The St Canute's Guild was established in the 13th century. The guild encompassed a number of associations of finer craftsman, mostly Germans by origin. The guild granted its members mutual support and spiritual welfare, it also controlled the practice of specific crafts (each organised in its own trade guild, 'zunft' or 'amt') in the town. Since 1698, after the St Olaf's Guild of 'simpler crafts' had been dissolved, it included all craftsmen in Tallinn. The guild's hall was located at Pikk Street 20.
The annual general meetings or the quarterlies took place four times a year (at New Year, Easter, Midsummer and Michaelmas). The fellow or master exams of a specific craft were conducted in front of an open chest. The alderman or the head of the guild held a sceptre and knocked on the table, calling for silence in front of the open chest.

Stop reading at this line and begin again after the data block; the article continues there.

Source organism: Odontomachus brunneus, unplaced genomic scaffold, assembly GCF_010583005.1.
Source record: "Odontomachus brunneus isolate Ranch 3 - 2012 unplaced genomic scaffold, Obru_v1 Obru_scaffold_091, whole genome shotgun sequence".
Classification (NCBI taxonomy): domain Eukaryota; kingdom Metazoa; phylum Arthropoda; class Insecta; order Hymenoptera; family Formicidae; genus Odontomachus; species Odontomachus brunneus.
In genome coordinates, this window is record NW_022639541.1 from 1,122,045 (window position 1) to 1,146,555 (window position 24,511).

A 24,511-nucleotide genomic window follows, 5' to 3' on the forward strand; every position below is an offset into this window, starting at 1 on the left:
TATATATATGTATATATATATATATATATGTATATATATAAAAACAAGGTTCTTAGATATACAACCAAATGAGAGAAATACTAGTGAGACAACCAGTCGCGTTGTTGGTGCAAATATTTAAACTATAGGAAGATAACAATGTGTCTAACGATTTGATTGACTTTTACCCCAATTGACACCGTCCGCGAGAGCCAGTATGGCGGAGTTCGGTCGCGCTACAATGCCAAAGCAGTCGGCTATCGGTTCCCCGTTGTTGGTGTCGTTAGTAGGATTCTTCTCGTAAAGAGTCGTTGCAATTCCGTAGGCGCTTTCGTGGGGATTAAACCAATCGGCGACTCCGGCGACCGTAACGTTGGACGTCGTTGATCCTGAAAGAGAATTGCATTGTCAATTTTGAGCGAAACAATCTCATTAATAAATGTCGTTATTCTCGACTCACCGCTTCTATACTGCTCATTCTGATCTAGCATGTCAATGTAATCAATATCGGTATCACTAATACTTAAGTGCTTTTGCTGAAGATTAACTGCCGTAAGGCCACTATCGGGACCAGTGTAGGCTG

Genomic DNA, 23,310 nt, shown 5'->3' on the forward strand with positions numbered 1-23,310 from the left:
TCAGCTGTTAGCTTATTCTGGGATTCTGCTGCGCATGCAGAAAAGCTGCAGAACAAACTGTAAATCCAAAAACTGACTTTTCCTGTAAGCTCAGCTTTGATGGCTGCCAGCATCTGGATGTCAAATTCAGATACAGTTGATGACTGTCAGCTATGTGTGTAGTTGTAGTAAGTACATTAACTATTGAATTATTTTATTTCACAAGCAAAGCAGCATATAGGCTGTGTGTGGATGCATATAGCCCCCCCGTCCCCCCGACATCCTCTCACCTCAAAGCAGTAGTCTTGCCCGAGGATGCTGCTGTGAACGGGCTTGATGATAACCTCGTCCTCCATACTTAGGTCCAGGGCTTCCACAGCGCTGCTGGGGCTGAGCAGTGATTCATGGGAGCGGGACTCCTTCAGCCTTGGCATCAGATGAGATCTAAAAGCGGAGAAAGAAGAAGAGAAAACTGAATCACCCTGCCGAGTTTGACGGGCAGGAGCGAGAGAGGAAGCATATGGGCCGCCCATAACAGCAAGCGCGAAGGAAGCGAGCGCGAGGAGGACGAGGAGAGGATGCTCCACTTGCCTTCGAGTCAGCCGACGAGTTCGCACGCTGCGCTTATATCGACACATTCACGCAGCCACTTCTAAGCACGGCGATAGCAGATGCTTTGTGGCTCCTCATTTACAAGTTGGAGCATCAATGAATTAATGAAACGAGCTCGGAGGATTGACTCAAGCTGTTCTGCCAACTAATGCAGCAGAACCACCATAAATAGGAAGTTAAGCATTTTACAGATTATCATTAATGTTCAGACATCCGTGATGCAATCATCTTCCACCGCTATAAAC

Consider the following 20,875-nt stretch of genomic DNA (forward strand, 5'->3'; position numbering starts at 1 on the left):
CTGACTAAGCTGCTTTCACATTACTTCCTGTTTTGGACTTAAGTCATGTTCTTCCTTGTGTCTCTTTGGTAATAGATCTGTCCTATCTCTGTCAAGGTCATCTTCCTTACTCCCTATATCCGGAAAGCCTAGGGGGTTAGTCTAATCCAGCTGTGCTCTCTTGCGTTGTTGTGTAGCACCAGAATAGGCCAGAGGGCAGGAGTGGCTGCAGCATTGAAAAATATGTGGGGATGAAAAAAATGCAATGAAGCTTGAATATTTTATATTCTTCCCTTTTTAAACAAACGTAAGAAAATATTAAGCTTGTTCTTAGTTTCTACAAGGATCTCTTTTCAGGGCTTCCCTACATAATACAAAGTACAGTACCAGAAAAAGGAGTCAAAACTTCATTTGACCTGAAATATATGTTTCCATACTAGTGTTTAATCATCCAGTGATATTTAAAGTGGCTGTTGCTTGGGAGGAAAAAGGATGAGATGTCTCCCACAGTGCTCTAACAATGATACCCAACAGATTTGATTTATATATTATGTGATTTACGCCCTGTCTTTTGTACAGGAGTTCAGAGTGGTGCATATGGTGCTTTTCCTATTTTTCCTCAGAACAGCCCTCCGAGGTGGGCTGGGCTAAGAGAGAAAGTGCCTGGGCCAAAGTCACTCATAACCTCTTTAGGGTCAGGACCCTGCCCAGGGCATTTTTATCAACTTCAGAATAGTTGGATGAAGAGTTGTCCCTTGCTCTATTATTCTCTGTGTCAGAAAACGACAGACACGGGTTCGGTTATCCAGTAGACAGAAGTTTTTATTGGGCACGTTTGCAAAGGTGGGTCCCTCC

The turned wooden handle of the sceptre has colourful silk ribbons tied onto it. The profiled edges of the sceptre were used to pull along the table-top. The sound quieted the loud room.
When the newly-made master had drunk and shared the wine, the meeting protocol was read, the chest was closed and the pipes were lit. The tobacco plate was situated in the middle of the room.
Text engraved on the bottom "Das ist der Knopfmacher Gesellen ihr Tabaksteller" attests that this is the tobacco plate of the fellows of the Button-makers’ Guild.
A short-pendulum table clock mechanism, made by the Tallinn watchmaker Gottfried Daniel Schmidt, sits inside a wooden box designed in a Neo-Classical style. The dial of the watch sees the craftsman’s name written on it: Gottfr. Daniel Schmidt/A. Reval. The watchmaker was active in Tallinn/Reval between 1779 and 1823.
This exhibit is compiled by Ene Heimvell and Karel Zova.
Photos by Martin Vuks.